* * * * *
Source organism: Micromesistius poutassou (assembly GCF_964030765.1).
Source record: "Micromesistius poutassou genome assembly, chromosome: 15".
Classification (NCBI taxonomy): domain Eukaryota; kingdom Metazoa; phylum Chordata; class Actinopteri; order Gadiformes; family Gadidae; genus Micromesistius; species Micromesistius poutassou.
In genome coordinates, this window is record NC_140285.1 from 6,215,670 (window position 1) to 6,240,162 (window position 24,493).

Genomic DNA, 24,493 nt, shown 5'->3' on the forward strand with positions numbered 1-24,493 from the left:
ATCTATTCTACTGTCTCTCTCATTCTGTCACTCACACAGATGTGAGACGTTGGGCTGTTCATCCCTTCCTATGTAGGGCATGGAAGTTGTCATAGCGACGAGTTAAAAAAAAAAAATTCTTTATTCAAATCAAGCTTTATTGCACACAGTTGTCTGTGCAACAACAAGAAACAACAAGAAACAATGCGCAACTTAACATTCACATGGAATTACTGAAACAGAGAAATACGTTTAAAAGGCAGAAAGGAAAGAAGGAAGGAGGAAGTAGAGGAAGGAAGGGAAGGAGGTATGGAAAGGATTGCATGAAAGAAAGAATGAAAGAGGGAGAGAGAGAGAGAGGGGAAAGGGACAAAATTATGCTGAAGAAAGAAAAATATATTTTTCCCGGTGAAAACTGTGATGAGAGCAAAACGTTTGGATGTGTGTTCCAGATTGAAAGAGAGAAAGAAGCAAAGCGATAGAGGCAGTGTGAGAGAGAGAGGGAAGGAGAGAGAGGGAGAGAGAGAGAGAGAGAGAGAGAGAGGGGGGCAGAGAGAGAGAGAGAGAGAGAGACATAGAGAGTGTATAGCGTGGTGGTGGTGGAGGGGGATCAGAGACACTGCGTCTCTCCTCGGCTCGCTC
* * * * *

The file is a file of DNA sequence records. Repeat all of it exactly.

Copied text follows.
Source organism: Micromesistius poutassou (assembly GCF_964030765.1).
Source record: "Micromesistius poutassou genome assembly, chromosome: 15".
Classification (NCBI taxonomy): domain Eukaryota; kingdom Metazoa; phylum Chordata; class Actinopteri; order Gadiformes; family Gadidae; genus Micromesistius; species Micromesistius poutassou.
In genome coordinates, this window is record NC_140285.1 from 6,215,670 (window position 1) to 6,240,162 (window position 24,493).

Genomic DNA, 24,493 nt, shown 5'->3' on the forward strand with positions numbered 1-24,493 from the left:
ATCTATTCTACTGTCTCTCTCATTCTGTCACTCACACAGATGTGAGACGTTGGGCTGTTCATCCCTTCCTATGTAGGGCATGGAAGTTGTCATAGCGACGAGTTAAAAAAAAAAAATTCTTTATTCAAATCAAGCTTTATTGCACACAGTTGTCTGTGCAACAACAAGAAACAACAAGAAACAATGCGCAACTTAACATTCACATGGAATTACTGAAACAGAGAAATACGTTTAAAAGGCAGAAAGGAAAGAAGGAAGGAGGAAGTAGAGGAAGGAAGGGAAGGAGGTATGGAAAGGATTGCATGAAAGAAAGAATGAAAGAGGGAGAGAGAGAGAGAGGGGAAAGGGACAAAATTATGCTGAAGAAAGAAAAATATATTTTTCCCGGTGAAAACTGTGATGAGAGCAAAACGTTTGGATGTGTGTTCCAGATTGAAAGAGAGAAAGAAGCAAAGCGATAGAGGCAGTGTGAGAGAGAGAGGGAAGGAGAGAGAGGGAGAGAGAGAGAGAGAGAGAGAGAGAGGGGGGCAGAGAGAGAGAGAGAGAGAGAGACATAGAGAGTGTATAGCGTGGTGGTGGTGGAGGGGGATCAGAGACACTGCGTCTCTCCTCGGCTCGCTC